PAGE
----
CHAMPAIGN – Champaign-based Horizon Hobby is unveiling a product this weekend that the company predicts will revolutionize the radio-controlled airplane industry.
At the International Hobby Expo in Los Angeles, a Horizon Hobby delegation is introducing a transmitter that eliminates channel interference. Such interference can cause radio-controlled airplanes to lose altitude and crash.
"This will absolutely blow away our industry when this is released," said John Adams, director of engineering for Horizon Hobby. "Five years from now, all manufacturers will be utilizing this technology. This will eliminate current technology."
Radio-controlled airplane operators must make sure they're operating on different radio frequencies from other fliers. Otherwise, they can interfere with someone else's plane.
"If someone turned on a channel, it would cause problems and you'd crash your airplanes. ... We were very susceptible to interference," Adams said.
The new technology – known as "spread-spectrum technology" – was developed by the military and NASA to provide "bulletproof" radio communications. It's since been adopted by the cellphone industry, and Horizon began using it in transmitters for radio-controlled cars earlier this year.
Airplanes proved to be a challenge. Cars have a relatively constant orientation, with the modeler relatively close to the vehicles, but airplanes can roll and make big changes, creating a problem that was "extremely technical and difficult" to solve, Adams said.
The new six-channel transmitter system, called a DX6, will retail for $200 and be available in November, Adams said. It will be sold in hobby shops nationwide and at Horizon Hobby's Web site, www.horizonhobby.com.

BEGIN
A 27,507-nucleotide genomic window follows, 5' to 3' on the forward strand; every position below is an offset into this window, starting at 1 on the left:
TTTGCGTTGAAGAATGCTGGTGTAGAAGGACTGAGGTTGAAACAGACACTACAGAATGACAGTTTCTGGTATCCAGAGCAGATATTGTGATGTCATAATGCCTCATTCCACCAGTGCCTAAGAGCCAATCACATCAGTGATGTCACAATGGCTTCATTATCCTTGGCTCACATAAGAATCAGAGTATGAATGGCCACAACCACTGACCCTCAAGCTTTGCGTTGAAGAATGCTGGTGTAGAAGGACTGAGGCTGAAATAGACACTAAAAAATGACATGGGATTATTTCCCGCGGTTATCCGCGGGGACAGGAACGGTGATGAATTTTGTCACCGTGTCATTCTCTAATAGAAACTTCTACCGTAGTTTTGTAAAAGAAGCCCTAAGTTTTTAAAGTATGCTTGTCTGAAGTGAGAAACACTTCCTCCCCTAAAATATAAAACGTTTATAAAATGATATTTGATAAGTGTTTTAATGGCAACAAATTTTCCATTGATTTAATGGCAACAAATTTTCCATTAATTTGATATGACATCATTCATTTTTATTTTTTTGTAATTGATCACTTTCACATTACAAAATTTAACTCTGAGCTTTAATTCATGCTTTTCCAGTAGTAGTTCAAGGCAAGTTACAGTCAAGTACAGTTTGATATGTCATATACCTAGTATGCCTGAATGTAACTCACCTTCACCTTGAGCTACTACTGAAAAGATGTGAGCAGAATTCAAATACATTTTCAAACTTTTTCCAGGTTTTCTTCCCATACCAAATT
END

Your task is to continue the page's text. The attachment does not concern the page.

The system comes with a receiver that goes into a model airplane. Hobbyists can equip up to 10 different models with receivers, at a cost of $60 per receiver, he said.
"If you already have a radio-controlled model or purchase one, you can replace the existing receiver with this receiver," he said. "You can do it literally in five minutes."
Consumers won't have to pay a premium for spread-spectrum technology. Adams said the new receivers will sell for the same price as conventional "narrow-band" receivers.
Adams said he expects the new product to result in "millions of dollars" of additional revenue for Horizon. He couldn't quantify how many additional people Horizon might hire.
"Certainly as we generate revenue, we have to have people to sell the product, design the product, write instruction manuals. ... Any time we generate revenue, we have to hire employees to support that revenue," he said.
Horizon's local operations at 4105 Fieldstone Road, C, include its corporate office, a wholesale distribution center, catalog division and proprietary product development section, Adams said. There is a second distribution center in Ontario, Calif.
Adams, a Danville native who now lives in Champaign, said he's been working on the spread-spectrum product for seven years. He's done testing and development at Danville's radio-controlled airplane field for more than a year.
Several engineers from California also worked on development of the product, with Paul Beard serving as lead engineer and Chris Huhn as product manager. The company has applied for "about 30 patents" related to the technology, Adams said.
Beard is among those participating in the unveiling this weekend in Los Angeles.
Adams called the DX6 transmitter system "an absolutely bulletproof link." He said the system relies on globally unique identification codes, with 4.2 billion different codes available.
"In order to have interference, you'd have to have another vehicle that has the same code number," he said. "There are only 7 billion people on the planet."
Adams said Horizon has confidence the DX6 system will catch on immediately.
"Expectations are quite high. It's probably the most dynamic, impactive product introduced by Horizon or by anyone else in the industry," he said.